As we’ve sometimes seen, the next term in a scalar sequence can be anything, since we can always find a criterion – even a mathematical algorithm – that leads to it. This is why there is a paradox that some gifted children score lower on a number sequence test because they discover more subtle than obvious ones. Let’s look at a trivial example: the next term in the sequence 1, 2, 3, 4 … is clearly 5; But it can also be 6, 7 or 8 (I invite skilled readers to find the paths that lead to these results).
Therefore, the two solutions presented by readers like the next chapter in succession put forward last week in honor of the New Year: 2000, 2002, 2020, 2022 … ie 2040 and 2200, both are correct, although the path to the second is clearer and more direct, because The next number made up of only zeros and twos. Another (crazy crazy) way to get to the same solution is to make 2 = 1, in which we will have a sequence of consecutive binary numbers: 1000, 1001, 1010, 1011, 1100…
As for the other sequence, 62, 138, 262, 446… its terms are 2022 in bases 3, 4, 5 and 6 respectively, so the next term will be 2022 in base 7, i.e. 702. Julio Diaz – Laviada came up with Same solution through a longer path:
“The second sequence appears to follow the function 2 x³ + 12x² + 26x + 22. Very easy, said Carlo, unless there is a better way… f(1), f(2), f(3), f(4) ) match, and f(5) = 702″.
Regarding the characteristics of the number 2022, perhaps most notable is its “abundance,” as Salva Foster points out:
“In terms of gluttony and gluttony, which might give way to show, comment that 2022 is plentiful, because the sum of the natural divisors excluding the number itself is 2034. May 2022 offers you a lot of positive.” Trustworthy. (Remember that a large number is a number less than the sum of its divisors without counting the number itself.) It should also be noted that 2022 is part of two Pythagorean triples (one as a leg and the other as a chord): 2022² + 2696² = 3370², 1728² + 1050² = 2022². By the way, what condition must a number meet to be part of a Pythagorean triple?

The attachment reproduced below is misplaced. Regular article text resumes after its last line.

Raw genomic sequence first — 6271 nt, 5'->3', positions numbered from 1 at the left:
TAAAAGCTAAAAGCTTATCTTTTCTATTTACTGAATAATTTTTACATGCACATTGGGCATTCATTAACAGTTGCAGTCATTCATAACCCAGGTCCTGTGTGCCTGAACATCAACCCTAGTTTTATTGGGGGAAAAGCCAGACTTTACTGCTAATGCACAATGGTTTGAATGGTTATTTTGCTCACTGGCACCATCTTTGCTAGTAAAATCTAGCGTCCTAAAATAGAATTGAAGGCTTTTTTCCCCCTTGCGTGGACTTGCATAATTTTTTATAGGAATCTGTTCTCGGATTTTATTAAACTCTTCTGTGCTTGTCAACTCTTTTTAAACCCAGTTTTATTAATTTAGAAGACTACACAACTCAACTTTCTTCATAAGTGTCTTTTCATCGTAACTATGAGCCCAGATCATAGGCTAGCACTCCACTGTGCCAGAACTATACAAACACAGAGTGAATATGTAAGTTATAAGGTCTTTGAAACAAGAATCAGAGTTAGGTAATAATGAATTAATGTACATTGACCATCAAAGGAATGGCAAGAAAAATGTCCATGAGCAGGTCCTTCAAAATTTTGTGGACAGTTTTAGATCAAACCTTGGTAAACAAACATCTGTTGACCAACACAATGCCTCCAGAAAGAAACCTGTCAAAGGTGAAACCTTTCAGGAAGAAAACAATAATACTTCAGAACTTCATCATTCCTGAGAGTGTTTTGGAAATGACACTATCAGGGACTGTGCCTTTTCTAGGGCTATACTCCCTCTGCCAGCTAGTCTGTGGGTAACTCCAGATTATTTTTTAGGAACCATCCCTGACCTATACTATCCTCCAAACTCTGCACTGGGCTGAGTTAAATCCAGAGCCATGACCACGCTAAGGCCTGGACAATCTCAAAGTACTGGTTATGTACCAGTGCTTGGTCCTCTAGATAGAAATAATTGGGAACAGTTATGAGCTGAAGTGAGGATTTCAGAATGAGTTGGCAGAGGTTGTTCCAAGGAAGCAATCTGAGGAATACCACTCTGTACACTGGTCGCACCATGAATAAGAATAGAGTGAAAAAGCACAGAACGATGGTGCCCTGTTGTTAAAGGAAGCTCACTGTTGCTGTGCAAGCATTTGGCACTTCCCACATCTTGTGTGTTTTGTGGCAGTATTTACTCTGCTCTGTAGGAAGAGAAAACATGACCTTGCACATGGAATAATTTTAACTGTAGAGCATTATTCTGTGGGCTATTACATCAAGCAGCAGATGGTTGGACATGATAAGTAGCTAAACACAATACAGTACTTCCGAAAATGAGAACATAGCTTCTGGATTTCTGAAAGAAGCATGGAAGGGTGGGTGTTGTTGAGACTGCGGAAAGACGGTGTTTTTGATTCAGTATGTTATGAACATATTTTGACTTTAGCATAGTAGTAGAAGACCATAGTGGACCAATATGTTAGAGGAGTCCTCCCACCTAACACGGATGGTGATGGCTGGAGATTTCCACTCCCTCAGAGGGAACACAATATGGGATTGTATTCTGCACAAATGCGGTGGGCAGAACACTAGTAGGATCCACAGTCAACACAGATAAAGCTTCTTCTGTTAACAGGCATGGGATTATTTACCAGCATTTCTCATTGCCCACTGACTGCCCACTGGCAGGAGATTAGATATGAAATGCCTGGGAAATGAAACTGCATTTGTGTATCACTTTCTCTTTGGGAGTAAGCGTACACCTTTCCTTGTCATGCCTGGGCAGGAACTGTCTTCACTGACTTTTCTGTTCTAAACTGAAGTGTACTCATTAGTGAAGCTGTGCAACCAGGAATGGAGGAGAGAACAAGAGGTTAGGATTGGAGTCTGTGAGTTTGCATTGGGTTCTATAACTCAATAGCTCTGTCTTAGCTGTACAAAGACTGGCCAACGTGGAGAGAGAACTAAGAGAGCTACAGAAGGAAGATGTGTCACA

From the difference and combinations
In the comments section last week, Manuel Amoros raised an interesting combinatorial issue that led to an extensive discussion:
In the knockout cycle, two contenders appear. How many different leagues can there be? (See comments 62 to 98).
In the same assembly line, here’s an issue raised recently on university entrance exams in Turkey, which long-suffering examinees described as “diabolical” (although my savvy readers certainly wouldn’t find it that difficult):
A team of 100 people handles a certain number of projects. Everyone on the team participates in the same number of projects, and no one has the same set of projects as the other. This wouldn’t be possible if everyone would be interested in 3 projects, but it would be possible for everyone to be interested in 4. How many projects are there in total, given that there are more than 5 and no more than 10?
Carlo Frappetti Writer, mathematician, and member of the New York Academy of Sciences. He has published more than 50 popular scientific works for adults, children, and youth, including “Damn physics”, “Damn mathematics” and “The great game”. He was the screenwriter of the movie “La bola de cristal”.
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